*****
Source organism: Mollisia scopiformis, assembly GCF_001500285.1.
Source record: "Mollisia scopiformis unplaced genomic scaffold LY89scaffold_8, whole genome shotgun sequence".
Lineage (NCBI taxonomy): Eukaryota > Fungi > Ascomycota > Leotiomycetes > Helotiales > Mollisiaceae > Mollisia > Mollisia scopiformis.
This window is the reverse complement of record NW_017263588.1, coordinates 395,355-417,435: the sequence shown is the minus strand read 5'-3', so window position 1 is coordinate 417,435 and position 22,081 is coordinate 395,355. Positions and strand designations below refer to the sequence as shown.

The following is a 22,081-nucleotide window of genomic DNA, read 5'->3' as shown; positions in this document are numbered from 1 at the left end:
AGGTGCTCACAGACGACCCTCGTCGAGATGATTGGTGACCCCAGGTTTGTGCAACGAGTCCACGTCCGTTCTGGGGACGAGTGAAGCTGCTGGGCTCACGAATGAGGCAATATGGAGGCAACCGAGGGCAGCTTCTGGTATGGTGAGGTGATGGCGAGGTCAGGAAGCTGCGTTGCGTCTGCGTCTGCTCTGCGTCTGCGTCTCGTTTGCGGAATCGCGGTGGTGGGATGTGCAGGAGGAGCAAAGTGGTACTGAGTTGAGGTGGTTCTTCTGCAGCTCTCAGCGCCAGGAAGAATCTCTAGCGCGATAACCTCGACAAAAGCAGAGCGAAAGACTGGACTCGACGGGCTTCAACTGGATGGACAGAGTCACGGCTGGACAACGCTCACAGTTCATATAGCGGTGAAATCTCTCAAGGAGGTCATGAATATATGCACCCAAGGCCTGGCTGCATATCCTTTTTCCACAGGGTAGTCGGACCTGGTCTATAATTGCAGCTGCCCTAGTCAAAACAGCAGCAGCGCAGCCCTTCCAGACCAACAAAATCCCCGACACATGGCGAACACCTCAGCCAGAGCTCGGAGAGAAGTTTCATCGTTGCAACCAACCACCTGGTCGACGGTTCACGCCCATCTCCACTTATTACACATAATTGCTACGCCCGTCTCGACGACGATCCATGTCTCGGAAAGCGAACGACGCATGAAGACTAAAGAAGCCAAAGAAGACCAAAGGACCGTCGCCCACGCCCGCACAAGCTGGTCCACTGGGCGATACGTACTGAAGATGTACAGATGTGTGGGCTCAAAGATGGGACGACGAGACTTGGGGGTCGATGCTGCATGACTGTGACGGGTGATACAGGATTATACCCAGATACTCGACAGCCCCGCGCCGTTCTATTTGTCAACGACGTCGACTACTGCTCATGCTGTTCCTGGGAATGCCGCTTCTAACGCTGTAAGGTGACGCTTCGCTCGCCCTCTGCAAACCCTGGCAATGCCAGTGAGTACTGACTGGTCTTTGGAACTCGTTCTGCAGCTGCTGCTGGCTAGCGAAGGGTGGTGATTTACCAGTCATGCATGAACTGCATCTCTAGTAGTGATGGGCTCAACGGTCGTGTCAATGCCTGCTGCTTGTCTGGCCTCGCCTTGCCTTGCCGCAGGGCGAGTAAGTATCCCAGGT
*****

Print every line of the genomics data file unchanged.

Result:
Source organism: Mollisia scopiformis, assembly GCF_001500285.1.
Source record: "Mollisia scopiformis unplaced genomic scaffold LY89scaffold_8, whole genome shotgun sequence".
Lineage (NCBI taxonomy): Eukaryota > Fungi > Ascomycota > Leotiomycetes > Helotiales > Mollisiaceae > Mollisia > Mollisia scopiformis.
This window is the reverse complement of record NW_017263588.1, coordinates 395,355-417,435: the sequence shown is the minus strand read 5'-3', so window position 1 is coordinate 417,435 and position 22,081 is coordinate 395,355. Positions and strand designations below refer to the sequence as shown.

The following is a 22,081-nucleotide window of genomic DNA, read 5'->3' as shown; positions in this document are numbered from 1 at the left end:
AGGTGCTCACAGACGACCCTCGTCGAGATGATTGGTGACCCCAGGTTTGTGCAACGAGTCCACGTCCGTTCTGGGGACGAGTGAAGCTGCTGGGCTCACGAATGAGGCAATATGGAGGCAACCGAGGGCAGCTTCTGGTATGGTGAGGTGATGGCGAGGTCAGGAAGCTGCGTTGCGTCTGCGTCTGCTCTGCGTCTGCGTCTCGTTTGCGGAATCGCGGTGGTGGGATGTGCAGGAGGAGCAAAGTGGTACTGAGTTGAGGTGGTTCTTCTGCAGCTCTCAGCGCCAGGAAGAATCTCTAGCGCGATAACCTCGACAAAAGCAGAGCGAAAGACTGGACTCGACGGGCTTCAACTGGATGGACAGAGTCACGGCTGGACAACGCTCACAGTTCATATAGCGGTGAAATCTCTCAAGGAGGTCATGAATATATGCACCCAAGGCCTGGCTGCATATCCTTTTTCCACAGGGTAGTCGGACCTGGTCTATAATTGCAGCTGCCCTAGTCAAAACAGCAGCAGCGCAGCCCTTCCAGACCAACAAAATCCCCGACACATGGCGAACACCTCAGCCAGAGCTCGGAGAGAAGTTTCATCGTTGCAACCAACCACCTGGTCGACGGTTCACGCCCATCTCCACTTATTACACATAATTGCTACGCCCGTCTCGACGACGATCCATGTCTCGGAAAGCGAACGACGCATGAAGACTAAAGAAGCCAAAGAAGACCAAAGGACCGTCGCCCACGCCCGCACAAGCTGGTCCACTGGGCGATACGTACTGAAGATGTACAGATGTGTGGGCTCAAAGATGGGACGACGAGACTTGGGGGTCGATGCTGCATGACTGTGACGGGTGATACAGGATTATACCCAGATACTCGACAGCCCCGCGCCGTTCTATTTGTCAACGACGTCGACTACTGCTCATGCTGTTCCTGGGAATGCCGCTTCTAACGCTGTAAGGTGACGCTTCGCTCGCCCTCTGCAAACCCTGGCAATGCCAGTGAGTACTGACTGGTCTTTGGAACTCGTTCTGCAGCTGCTGCTGGCTAGCGAAGGGTGGTGATTTACCAGTCATGCATGAACTGCATCTCTAGTAGTGATGGGCTCAACGGTCGTGTCAATGCCTGCTGCTTGTCTGGCCTCGCCTTGCCTTGCCGCAGGGCGAGTAAGTATCCCAGGT